WHAT & WHY I READ
An Essay by Erica Jong
I don’t know if this is true for most writers but I read principally for inspiration. I love biographies of women writers like Hermoine Lee’s books on Virginia Woolf, Edith Wharton and Penelope Fitzgerald. It comforts me to know that I am not the only woman writer who finds it a tough slog. I also read biographies of men writers and currently, I’m reading Jay Parini’s marvelous bookEmpire of the Self, a biography of Gore Vidal, whom I knew. What a character he was: brilliant, witty and a total narcissist.
I also read novels hungrily – particularly novels that help me improve my craft or show me new ways that the novel can be written. I love historical novels and have written three of them. Some of my favorite historical novels are set in the ancient world. I love Mary Renault’s books, Margueritte Yourcenar’s Memoirs of Hadrian, and in many ways, my own Sappho’s Leap is a tribute to those two extraordinary writers of historical novels.
I always read poetry for inspiration. Some of my favorite poets are: Pablo Neruda, Anne Sexton, Edna Saint Vincent Millay, Rumi – the Persian philosopher poet. Sometimes I read philosophy -- Thomas Merton and Heraclitis.
It seems that I am totally promiscuous about genre and I am. As long as a book enriches my life, I don’t care if it’s called fiction, non-fiction or poetry. I don’t really believe that the genres can be separated. Writing is writing. Poetry may be more imagistic and carefully worded than fiction or non-fiction but all writing needs similar ingredients: clarity, anecdotes that amaze, language that creates something new. In many of my books, I combine fiction and poetry because on any given day, I may be reading poetry, fiction and non-fiction.
I love to read books on paper so I can underline and annotate but when I travel I read e-books. Without books, I don’t know what I’d do with my life. Often when I read, I’m looking for the answer to questions about my future. I think other people read that way too. We want to be amused, entertained and also enlightened. We all know it’s not easy to be a human being. In many ways, we’re too smart and in other ways, not smart enough. We look to literature for wisdom. When I’m most perplexed about my life, I go to a book.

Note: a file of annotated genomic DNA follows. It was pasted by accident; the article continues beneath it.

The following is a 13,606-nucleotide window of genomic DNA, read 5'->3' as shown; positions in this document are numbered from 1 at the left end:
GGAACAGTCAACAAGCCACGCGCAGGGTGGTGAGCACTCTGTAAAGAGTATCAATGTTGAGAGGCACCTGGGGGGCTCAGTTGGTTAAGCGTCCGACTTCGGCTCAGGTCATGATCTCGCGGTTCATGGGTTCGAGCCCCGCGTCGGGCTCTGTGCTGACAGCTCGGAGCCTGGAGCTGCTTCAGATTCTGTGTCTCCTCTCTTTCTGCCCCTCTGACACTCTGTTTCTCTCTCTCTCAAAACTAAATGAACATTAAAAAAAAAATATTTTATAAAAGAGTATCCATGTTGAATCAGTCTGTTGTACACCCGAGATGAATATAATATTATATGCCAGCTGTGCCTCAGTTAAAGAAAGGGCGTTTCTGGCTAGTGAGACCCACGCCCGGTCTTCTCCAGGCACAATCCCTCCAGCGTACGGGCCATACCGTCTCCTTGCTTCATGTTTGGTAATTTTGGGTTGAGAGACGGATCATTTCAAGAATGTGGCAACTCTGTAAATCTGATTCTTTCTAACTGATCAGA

I’m thrilled that my daughter and grandchildren are all avid readers. Bette and Win, my 7 year old twins know the Harry Potter books by heart. They are forever correcting me if I get a name wrong. I took them to Harry Potter land and they both have magic wands. My oldest grandson, Max, reads and reads and reads. He’s out of Harry Potter now and into Game of Thrones. My daughter, who’s a writer, is forever reading to them – as am I. Molly adores research, as I do and has just written a novel set during the Depression, her grandparents’ era. I’ve always loved writing historical novels so I could get lost in research but my readers seem to love my take on contemporary life the best. I write for the same reasons that I read. I want to help people understand their contradictory impulses. I want to make their lives better. I want them to understand themselves because I have always lived by the rule that without self understanding, life is limited. I use books and books use me.
Meet Erica Jong on September 16 at Books Inc. in Berkeley discussing her new book, Fear of Dying